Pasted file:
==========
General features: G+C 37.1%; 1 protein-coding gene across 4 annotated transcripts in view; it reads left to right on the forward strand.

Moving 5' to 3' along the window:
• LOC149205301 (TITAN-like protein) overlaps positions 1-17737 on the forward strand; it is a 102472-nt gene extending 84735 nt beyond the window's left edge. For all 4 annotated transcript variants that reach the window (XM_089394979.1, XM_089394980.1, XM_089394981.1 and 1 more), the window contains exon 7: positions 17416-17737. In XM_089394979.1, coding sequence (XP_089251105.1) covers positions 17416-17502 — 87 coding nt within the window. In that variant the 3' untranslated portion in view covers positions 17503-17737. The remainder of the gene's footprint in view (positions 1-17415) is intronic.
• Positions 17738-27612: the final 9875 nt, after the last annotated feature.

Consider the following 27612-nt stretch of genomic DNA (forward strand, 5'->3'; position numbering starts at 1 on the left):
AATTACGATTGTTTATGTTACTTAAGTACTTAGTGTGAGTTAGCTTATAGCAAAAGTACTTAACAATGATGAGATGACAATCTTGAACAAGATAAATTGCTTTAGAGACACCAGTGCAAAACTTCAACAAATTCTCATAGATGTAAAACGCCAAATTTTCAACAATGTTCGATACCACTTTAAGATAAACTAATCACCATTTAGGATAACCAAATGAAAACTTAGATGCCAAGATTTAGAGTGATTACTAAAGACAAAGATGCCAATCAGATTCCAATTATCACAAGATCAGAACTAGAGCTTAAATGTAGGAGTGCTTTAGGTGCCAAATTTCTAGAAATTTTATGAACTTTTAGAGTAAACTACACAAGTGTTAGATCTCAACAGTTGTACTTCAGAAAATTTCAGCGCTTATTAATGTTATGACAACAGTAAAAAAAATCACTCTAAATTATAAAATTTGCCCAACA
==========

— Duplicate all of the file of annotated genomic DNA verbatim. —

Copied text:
General features: G+C 37.1%; 1 protein-coding gene across 4 annotated transcripts in view; it reads left to right on the forward strand.

Moving 5' to 3' along the window:
• LOC149205301 (TITAN-like protein) overlaps positions 1-17737 on the forward strand; it is a 102472-nt gene extending 84735 nt beyond the window's left edge. For all 4 annotated transcript variants that reach the window (XM_089394979.1, XM_089394980.1, XM_089394981.1 and 1 more), the window contains exon 7: positions 17416-17737. In XM_089394979.1, coding sequence (XP_089251105.1) covers positions 17416-17502 — 87 coding nt within the window. In that variant the 3' untranslated portion in view covers positions 17503-17737. The remainder of the gene's footprint in view (positions 1-17415) is intronic.
• Positions 17738-27612: the final 9875 nt, after the last annotated feature.

Consider the following 27612-nt stretch of genomic DNA (forward strand, 5'->3'; position numbering starts at 1 on the left):
AATTACGATTGTTTATGTTACTTAAGTACTTAGTGTGAGTTAGCTTATAGCAAAAGTACTTAACAATGATGAGATGACAATCTTGAACAAGATAAATTGCTTTAGAGACACCAGTGCAAAACTTCAACAAATTCTCATAGATGTAAAACGCCAAATTTTCAACAATGTTCGATACCACTTTAAGATAAACTAATCACCATTTAGGATAACCAAATGAAAACTTAGATGCCAAGATTTAGAGTGATTACTAAAGACAAAGATGCCAATCAGATTCCAATTATCACAAGATCAGAACTAGAGCTTAAATGTAGGAGTGCTTTAGGTGCCAAATTTCTAGAAATTTTATGAACTTTTAGAGTAAACTACACAAGTGTTAGATCTCAACAGTTGTACTTCAGAAAATTTCAGCGCTTATTAATGTTATGACAACAGTAAAAAAAATCACTCTAAATTATAAAATTTGCCCAACA